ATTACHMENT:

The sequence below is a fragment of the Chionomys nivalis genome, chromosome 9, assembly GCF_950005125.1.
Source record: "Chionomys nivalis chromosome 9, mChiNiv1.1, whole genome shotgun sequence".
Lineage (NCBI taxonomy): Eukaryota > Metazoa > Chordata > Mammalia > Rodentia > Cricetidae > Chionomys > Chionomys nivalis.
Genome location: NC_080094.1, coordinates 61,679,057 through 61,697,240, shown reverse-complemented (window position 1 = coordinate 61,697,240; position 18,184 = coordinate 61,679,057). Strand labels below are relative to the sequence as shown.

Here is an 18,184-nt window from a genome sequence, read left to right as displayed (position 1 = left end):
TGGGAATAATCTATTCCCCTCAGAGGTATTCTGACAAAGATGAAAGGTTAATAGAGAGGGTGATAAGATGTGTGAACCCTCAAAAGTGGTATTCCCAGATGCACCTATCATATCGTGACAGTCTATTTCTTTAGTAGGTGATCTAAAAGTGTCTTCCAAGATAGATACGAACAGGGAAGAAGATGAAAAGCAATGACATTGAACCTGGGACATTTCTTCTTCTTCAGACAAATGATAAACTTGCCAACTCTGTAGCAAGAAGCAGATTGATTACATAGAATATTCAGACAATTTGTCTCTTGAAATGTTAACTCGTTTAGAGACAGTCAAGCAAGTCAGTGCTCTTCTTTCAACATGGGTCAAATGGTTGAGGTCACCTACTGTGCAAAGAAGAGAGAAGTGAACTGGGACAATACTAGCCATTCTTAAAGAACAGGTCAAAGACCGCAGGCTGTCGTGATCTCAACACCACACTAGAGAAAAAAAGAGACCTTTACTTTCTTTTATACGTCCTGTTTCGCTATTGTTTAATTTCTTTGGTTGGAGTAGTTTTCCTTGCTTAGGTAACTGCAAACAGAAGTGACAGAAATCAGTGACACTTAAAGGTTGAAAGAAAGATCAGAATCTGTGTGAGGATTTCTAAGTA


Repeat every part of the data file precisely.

The sequence below is a fragment of the Chionomys nivalis genome, chromosome 9, assembly GCF_950005125.1.
Source record: "Chionomys nivalis chromosome 9, mChiNiv1.1, whole genome shotgun sequence".
Lineage (NCBI taxonomy): Eukaryota > Metazoa > Chordata > Mammalia > Rodentia > Cricetidae > Chionomys > Chionomys nivalis.
Genome location: NC_080094.1, coordinates 61,679,057 through 61,697,240, shown reverse-complemented (window position 1 = coordinate 61,697,240; position 18,184 = coordinate 61,679,057). Strand labels below are relative to the sequence as shown.

Here is an 18,184-nt window from a genome sequence, read left to right as displayed (position 1 = left end):
TGGGAATAATCTATTCCCCTCAGAGGTATTCTGACAAAGATGAAAGGTTAATAGAGAGGGTGATAAGATGTGTGAACCCTCAAAAGTGGTATTCCCAGATGCACCTATCATATCGTGACAGTCTATTTCTTTAGTAGGTGATCTAAAAGTGTCTTCCAAGATAGATACGAACAGGGAAGAAGATGAAAAGCAATGACATTGAACCTGGGACATTTCTTCTTCTTCAGACAAATGATAAACTTGCCAACTCTGTAGCAAGAAGCAGATTGATTACATAGAATATTCAGACAATTTGTCTCTTGAAATGTTAACTCGTTTAGAGACAGTCAAGCAAGTCAGTGCTCTTCTTTCAACATGGGTCAAATGGTTGAGGTCACCTACTGTGCAAAGAAGAGAGAAGTGAACTGGGACAATACTAGCCATTCTTAAAGAACAGGTCAAAGACCGCAGGCTGTCGTGATCTCAACACCACACTAGAGAAAAAAAGAGACCTTTACTTTCTTTTATACGTCCTGTTTCGCTATTGTTTAATTTCTTTGGTTGGAGTAGTTTTCCTTGCTTAGGTAACTGCAAACAGAAGTGACAGAAATCAGTGACACTTAAAGGTTGAAAGAAAGATCAGAATCTGTGTGAGGATTTCTAAGTA